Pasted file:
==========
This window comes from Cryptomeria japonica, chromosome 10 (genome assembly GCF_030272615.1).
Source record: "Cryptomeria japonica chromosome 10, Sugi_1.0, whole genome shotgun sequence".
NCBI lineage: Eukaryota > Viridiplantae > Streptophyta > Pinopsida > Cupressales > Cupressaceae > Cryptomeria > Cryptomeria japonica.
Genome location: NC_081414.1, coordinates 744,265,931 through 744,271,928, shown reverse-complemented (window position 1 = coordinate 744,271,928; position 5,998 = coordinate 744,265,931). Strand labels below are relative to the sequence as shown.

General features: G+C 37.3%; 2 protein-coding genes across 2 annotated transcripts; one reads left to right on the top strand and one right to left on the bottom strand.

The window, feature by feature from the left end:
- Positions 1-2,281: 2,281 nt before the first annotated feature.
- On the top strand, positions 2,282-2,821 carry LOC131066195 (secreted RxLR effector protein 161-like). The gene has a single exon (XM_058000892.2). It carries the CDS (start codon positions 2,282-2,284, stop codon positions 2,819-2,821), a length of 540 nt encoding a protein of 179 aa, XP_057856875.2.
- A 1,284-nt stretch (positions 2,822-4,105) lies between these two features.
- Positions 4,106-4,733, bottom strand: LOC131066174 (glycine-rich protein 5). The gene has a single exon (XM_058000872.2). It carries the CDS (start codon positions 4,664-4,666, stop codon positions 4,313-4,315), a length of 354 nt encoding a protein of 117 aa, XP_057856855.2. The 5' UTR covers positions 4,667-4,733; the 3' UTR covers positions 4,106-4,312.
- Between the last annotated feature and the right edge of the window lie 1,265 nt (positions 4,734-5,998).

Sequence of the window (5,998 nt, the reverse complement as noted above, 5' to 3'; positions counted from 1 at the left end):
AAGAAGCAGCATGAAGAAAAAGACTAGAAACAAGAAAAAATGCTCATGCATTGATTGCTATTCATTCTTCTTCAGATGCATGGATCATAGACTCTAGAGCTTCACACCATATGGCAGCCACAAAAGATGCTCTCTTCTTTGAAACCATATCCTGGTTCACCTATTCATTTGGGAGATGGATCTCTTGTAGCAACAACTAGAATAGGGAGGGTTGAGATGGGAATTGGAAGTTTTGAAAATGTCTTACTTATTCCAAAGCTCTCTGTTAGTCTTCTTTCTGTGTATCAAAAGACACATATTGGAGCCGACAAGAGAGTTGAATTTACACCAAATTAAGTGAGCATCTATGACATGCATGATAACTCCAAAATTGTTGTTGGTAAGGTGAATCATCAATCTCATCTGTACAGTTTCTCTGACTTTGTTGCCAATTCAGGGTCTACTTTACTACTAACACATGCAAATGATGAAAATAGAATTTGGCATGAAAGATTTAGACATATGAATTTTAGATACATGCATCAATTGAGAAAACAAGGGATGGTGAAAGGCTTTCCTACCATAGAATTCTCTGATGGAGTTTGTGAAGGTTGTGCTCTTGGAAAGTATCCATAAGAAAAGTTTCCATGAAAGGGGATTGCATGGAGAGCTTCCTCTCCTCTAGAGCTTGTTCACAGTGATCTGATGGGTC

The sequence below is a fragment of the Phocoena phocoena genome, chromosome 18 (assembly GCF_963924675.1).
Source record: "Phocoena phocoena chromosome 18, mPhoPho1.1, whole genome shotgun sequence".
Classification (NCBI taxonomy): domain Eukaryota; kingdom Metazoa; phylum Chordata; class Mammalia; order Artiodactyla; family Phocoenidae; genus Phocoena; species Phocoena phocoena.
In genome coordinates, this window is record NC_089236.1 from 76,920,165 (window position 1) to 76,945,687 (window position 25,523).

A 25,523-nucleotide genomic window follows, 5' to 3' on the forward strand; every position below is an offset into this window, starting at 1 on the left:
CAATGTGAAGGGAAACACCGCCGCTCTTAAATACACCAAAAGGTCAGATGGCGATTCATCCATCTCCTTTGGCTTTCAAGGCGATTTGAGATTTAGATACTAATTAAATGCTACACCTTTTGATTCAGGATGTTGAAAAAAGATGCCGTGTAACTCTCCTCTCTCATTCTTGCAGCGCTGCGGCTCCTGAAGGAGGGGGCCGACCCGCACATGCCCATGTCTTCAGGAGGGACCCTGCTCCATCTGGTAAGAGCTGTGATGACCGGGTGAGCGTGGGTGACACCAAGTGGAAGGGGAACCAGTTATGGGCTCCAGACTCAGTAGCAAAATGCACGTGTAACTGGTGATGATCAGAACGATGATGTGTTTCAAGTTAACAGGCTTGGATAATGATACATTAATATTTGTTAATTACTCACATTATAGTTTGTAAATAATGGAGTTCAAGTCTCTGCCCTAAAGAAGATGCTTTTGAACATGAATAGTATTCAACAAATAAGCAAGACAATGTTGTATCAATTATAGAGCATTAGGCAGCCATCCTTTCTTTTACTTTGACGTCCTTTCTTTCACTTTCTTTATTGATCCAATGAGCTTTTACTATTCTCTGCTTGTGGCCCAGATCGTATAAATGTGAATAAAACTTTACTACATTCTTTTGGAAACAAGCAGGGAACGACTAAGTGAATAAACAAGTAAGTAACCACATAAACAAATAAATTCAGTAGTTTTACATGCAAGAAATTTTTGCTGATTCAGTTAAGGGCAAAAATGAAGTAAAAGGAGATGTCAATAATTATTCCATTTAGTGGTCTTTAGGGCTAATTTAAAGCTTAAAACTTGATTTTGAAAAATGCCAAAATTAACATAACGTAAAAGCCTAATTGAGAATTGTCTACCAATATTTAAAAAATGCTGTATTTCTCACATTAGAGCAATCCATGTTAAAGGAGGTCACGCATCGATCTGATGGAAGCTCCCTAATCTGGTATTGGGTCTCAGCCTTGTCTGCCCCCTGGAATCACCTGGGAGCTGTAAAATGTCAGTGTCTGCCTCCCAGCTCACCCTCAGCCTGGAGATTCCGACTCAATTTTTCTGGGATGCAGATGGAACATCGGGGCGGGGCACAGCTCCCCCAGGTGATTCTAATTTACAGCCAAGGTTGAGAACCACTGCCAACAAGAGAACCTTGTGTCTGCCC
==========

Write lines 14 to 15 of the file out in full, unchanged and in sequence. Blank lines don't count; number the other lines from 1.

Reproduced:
The sequence below is a fragment of the Phocoena phocoena genome, chromosome 18 (assembly GCF_963924675.1).
Source record: "Phocoena phocoena chromosome 18, mPhoPho1.1, whole genome shotgun sequence".